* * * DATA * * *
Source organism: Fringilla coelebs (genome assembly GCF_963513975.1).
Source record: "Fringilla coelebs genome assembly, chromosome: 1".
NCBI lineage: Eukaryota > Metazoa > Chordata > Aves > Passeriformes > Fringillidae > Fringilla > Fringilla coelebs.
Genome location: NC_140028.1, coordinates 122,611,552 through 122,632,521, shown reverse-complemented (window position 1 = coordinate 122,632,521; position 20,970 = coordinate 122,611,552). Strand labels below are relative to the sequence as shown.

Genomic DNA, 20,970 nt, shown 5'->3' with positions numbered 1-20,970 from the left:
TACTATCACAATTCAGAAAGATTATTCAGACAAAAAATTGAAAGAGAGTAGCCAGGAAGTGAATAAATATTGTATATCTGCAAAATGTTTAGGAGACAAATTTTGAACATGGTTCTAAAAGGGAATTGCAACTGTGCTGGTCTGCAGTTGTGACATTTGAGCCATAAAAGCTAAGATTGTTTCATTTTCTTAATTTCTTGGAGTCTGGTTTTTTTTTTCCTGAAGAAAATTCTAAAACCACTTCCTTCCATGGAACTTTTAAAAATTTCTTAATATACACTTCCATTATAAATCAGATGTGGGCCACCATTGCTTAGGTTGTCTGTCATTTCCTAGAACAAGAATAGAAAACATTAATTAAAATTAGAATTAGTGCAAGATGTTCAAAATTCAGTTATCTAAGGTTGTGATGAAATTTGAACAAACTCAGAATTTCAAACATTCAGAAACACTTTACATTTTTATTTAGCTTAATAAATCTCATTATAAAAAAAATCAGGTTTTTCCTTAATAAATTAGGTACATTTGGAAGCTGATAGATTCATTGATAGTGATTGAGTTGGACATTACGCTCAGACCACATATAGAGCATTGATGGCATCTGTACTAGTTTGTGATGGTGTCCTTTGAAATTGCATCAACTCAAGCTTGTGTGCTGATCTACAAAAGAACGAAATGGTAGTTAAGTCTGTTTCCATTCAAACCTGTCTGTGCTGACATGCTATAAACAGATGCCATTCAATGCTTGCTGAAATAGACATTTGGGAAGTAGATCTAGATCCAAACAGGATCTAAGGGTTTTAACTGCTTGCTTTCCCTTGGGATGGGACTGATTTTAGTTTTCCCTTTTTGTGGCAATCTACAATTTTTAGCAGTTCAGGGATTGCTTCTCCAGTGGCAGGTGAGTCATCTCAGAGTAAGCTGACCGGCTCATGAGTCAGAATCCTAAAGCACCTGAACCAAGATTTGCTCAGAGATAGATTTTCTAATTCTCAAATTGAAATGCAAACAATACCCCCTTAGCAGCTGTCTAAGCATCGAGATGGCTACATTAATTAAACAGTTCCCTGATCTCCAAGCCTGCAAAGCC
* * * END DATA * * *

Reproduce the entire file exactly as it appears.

Source organism: Fringilla coelebs (genome assembly GCF_963513975.1).
Source record: "Fringilla coelebs genome assembly, chromosome: 1".
NCBI lineage: Eukaryota > Metazoa > Chordata > Aves > Passeriformes > Fringillidae > Fringilla > Fringilla coelebs.
Genome location: NC_140028.1, coordinates 122,611,552 through 122,632,521, shown reverse-complemented (window position 1 = coordinate 122,632,521; position 20,970 = coordinate 122,611,552). Strand labels below are relative to the sequence as shown.

Genomic DNA, 20,970 nt, shown 5'->3' with positions numbered 1-20,970 from the left:
TACTATCACAATTCAGAAAGATTATTCAGACAAAAAATTGAAAGAGAGTAGCCAGGAAGTGAATAAATATTGTATATCTGCAAAATGTTTAGGAGACAAATTTTGAACATGGTTCTAAAAGGGAATTGCAACTGTGCTGGTCTGCAGTTGTGACATTTGAGCCATAAAAGCTAAGATTGTTTCATTTTCTTAATTTCTTGGAGTCTGGTTTTTTTTTTCCTGAAGAAAATTCTAAAACCACTTCCTTCCATGGAACTTTTAAAAATTTCTTAATATACACTTCCATTATAAATCAGATGTGGGCCACCATTGCTTAGGTTGTCTGTCATTTCCTAGAACAAGAATAGAAAACATTAATTAAAATTAGAATTAGTGCAAGATGTTCAAAATTCAGTTATCTAAGGTTGTGATGAAATTTGAACAAACTCAGAATTTCAAACATTCAGAAACACTTTACATTTTTATTTAGCTTAATAAATCTCATTATAAAAAAAATCAGGTTTTTCCTTAATAAATTAGGTACATTTGGAAGCTGATAGATTCATTGATAGTGATTGAGTTGGACATTACGCTCAGACCACATATAGAGCATTGATGGCATCTGTACTAGTTTGTGATGGTGTCCTTTGAAATTGCATCAACTCAAGCTTGTGTGCTGATCTACAAAAGAACGAAATGGTAGTTAAGTCTGTTTCCATTCAAACCTGTCTGTGCTGACATGCTATAAACAGATGCCATTCAATGCTTGCTGAAATAGACATTTGGGAAGTAGATCTAGATCCAAACAGGATCTAAGGGTTTTAACTGCTTGCTTTCCCTTGGGATGGGACTGATTTTAGTTTTCCCTTTTTGTGGCAATCTACAATTTTTAGCAGTTCAGGGATTGCTTCTCCAGTGGCAGGTGAGTCATCTCAGAGTAAGCTGACCGGCTCATGAGTCAGAATCCTAAAGCACCTGAACCAAGATTTGCTCAGAGATAGATTTTCTAATTCTCAAATTGAAATGCAAACAATACCCCCTTAGCAGCTGTCTAAGCATCGAGATGGCTACATTAATTAAACAGTTCCCTGATCTCCAAGCCTGCAAAGCC